Narrative medicine improves geriatric patient care, study suggests
A recent study explored the impact of including in-depth information about a patient’s social history and life story, a concept known as narrative medicine, on patient care.
The study, published in the Journal of the American Geriatrics Society, was conducted by researchers from the Boston University School of Medicine. In 2013, The My Life, My Story (MLMS) project was established through the Veteran Health Administration to enhance medical histories by including patients’ personal experiences. Today, medical students at Boston University Chobanian & Avedisian School of Medicine (SOM) use the MLMS framework during their required rotation in geriatrics. For this study, researchers sought to discover how effective this framework is in improving geriatric patient care.
To do this, researchers interviewed medical students and faculty on narrative medicine and its impact. Investigators then analyzed the individual interviews and identified themes within them. What they found were overwhelmingly positive reviews of the framework. Students told researchers that they believed narrative medicine improved the quality of their patient care and said it would change the way they would practice medicine. Faculty members said MLMS helped them offer care environments and treatment modalities that were more in line with their patient’s experiences.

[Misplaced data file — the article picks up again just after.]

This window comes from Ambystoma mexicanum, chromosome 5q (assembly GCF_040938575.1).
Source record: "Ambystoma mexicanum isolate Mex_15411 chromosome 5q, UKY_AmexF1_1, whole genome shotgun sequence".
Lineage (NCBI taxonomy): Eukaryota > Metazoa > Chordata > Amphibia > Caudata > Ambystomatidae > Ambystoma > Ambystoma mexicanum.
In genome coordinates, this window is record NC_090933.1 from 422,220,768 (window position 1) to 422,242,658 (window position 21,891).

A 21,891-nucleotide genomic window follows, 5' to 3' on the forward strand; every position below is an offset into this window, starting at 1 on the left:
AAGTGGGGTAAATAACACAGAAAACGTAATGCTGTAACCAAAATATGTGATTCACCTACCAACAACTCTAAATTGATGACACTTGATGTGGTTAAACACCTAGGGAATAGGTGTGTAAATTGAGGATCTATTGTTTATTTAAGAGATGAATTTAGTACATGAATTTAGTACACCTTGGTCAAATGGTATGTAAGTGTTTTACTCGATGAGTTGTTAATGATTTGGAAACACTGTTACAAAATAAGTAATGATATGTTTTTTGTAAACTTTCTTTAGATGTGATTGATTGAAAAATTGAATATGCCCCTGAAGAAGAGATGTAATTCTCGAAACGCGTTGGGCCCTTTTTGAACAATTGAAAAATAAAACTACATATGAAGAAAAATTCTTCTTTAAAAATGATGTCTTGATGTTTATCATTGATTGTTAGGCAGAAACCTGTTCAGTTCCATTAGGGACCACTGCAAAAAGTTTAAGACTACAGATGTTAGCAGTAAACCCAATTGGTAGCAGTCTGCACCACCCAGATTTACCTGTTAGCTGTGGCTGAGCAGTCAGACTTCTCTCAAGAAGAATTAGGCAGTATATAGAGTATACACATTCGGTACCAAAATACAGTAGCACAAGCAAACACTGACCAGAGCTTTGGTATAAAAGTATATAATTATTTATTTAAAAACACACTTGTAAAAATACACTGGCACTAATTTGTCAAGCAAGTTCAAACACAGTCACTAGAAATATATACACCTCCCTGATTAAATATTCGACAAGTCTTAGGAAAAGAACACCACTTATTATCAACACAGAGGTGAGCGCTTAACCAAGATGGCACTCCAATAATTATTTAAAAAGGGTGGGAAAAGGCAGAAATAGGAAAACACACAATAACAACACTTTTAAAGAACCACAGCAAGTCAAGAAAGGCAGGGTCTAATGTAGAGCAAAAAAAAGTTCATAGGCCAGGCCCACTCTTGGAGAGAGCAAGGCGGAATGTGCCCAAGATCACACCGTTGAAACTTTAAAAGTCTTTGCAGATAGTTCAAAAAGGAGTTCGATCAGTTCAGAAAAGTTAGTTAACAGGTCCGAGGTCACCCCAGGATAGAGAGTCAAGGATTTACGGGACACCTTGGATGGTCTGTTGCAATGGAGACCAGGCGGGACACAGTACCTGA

“When caring for older adults, providers meet patients later in life and sometimes forget that patients have lived active lives before the health encounter,” said study co-author Megan Young, MD, assistant professor of medicine at Chobanian & Avedisian SOM. “Narrative medicine (specifically My Life, My Story) is a tool to understand patients’ prior experiences and gain insight into the person that is sitting in the hospital bed or in the clinic.”
According to the study’s authors, these results indicate that narrative medicine benefits practitioner’s understanding of geriatric patients and therefore their patient care. MLSM, they believe, should be a part of all health professional training.
“It not only helped me understand my patient better as a person, but it also helped me engage with his family more holistically,” said Madeline Palmer, MD, medical director of Quality and Patient Safety for the Emergency Department at Boston Medical Center. “I believe being able to make those connections with our patients, their families and our team members helps us stay more engaged as physicians and reduces depersonalization and burn out.”